Last Updated on June 7, 2022, by eNotes Editorial. Word Count: 415
I am not one of those who believe that there is nothing to laugh at about the women's movement; in fact, there is plenty to laugh about without in any way putting down the movement, and I become downright irritable when I read lengthy feminist tracts justifying the women's movement's...
(The entire section contains 415 words.)
See This Study Guide Now
Start your 48-hour free trial to unlock this study guide. You'll also get access to more than 30,000 additional guides and more than 350,000 Homework Help questions answered by our experts.
I am not one of those who believe that there is nothing to laugh at about the women's movement; in fact, there is plenty to laugh about without in any way putting down the movement, and I become downright irritable when I read lengthy feminist tracts justifying the women's movement's lack of a sense of humor. "How can we laugh when we're so oppressed?" That kind of thing. It seems to be that the exact opposite is true: how can we not laugh when we're so oppressed. (p. 93)
In any case, the women's movement has spawned very little humor—much less any humor that amuses me. And Joanie Caucus hardly seemed a likely candidate; she was, after all, the creation of a man. Then I started reading "Doonesbury," and there was Joanie, the runaway wife, the day-care center supervisor, the law school applicant, the newly-single woman coping with passes from a hip priest with hot tickets to a Jeb Magruder concert, and I began to roar.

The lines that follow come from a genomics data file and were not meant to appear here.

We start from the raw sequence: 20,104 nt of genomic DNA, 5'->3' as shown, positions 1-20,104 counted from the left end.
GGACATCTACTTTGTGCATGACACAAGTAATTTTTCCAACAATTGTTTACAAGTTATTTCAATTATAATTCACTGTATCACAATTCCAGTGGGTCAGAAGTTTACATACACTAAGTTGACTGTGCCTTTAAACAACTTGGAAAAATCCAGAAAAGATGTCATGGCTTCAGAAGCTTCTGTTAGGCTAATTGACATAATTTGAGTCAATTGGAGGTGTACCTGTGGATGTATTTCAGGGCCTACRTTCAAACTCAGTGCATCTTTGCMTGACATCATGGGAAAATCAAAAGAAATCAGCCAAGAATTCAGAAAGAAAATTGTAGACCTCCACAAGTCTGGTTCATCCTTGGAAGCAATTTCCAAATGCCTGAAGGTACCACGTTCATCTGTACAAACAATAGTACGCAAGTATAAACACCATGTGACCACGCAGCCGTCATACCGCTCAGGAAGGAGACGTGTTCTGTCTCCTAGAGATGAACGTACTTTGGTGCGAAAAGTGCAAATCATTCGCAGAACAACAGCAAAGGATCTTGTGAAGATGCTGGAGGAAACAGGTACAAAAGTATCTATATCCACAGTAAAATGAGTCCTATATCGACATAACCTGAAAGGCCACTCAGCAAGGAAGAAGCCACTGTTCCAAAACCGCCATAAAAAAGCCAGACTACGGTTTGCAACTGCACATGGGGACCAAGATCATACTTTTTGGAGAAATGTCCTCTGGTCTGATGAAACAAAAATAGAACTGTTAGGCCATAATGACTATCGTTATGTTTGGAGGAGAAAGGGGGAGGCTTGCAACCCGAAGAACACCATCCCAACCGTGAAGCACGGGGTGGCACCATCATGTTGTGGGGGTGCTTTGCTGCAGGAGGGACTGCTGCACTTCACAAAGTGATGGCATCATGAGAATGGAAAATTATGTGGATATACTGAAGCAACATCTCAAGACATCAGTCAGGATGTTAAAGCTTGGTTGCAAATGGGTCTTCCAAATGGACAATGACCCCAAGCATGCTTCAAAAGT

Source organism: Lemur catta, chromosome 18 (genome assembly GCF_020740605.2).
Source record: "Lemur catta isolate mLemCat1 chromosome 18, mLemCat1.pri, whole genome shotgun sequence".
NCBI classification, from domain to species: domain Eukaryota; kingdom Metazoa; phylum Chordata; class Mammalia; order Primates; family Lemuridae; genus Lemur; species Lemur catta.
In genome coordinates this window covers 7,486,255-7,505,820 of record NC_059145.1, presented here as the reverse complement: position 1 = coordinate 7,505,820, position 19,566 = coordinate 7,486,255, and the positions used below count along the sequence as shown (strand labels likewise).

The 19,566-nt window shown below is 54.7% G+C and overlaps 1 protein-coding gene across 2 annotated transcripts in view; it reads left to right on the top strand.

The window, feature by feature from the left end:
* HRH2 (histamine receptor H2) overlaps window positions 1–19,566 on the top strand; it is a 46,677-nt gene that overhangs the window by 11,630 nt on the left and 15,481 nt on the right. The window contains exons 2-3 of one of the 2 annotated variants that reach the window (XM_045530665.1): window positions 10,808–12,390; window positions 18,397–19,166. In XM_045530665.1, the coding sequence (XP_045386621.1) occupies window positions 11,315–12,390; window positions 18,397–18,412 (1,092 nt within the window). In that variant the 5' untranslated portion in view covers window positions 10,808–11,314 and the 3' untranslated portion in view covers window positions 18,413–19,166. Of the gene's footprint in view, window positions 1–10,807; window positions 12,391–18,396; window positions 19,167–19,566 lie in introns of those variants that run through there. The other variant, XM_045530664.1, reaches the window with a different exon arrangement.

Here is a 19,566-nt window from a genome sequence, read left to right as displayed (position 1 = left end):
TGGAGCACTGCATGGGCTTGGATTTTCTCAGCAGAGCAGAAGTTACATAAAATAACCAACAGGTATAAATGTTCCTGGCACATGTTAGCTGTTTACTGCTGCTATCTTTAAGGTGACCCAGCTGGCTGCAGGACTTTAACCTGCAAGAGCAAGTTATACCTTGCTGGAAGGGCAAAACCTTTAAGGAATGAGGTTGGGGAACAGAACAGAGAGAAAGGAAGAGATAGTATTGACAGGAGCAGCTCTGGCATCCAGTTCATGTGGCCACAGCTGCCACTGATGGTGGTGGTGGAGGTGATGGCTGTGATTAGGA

There is nothing more hopeless than attempting to explain why something is funny…. I have no idea why she is funny. I just know she kills me…. It's not just that I know women like her and that I'm a little like her myself. It's not just that my friends constantly tell me stories about trying to bring the movement to their children, stories that are remarkably like the episodes in this book. It's also that there is something about what she looks like and the way she behaves—so downtrodden and yet plucky, so saggy and yet upright, so droopy-eyed and yet wide awake, so pessimistic and yet deepdown slyly sure that she's on the right track. I don't want to take this too seriously, but she seems such a perfect, sympathetic mirror-image of all of us who are trying to make sense out of the contradictions, trying to assimilate all the new information and ideas and theories into our messy lives and minds. It's not easy, folks—and I love that Joanie makes it look so hard. It's occasionally absurd and ridiculous—and I love that she makes it look so funny. It seems to me that this book provides a perfect, absolutely painless way for parents to introduce some of these ideas to their children. (pp. 94-5)
Nora Ephron, in her afterword to Joanie by Garry Trudeau (copyright © 1974 by G. B. Trudeau; reprinted with permission from Andrews and McMeel, Inc.), Sheed and Ward, Inc., 1974, pp. 93-5.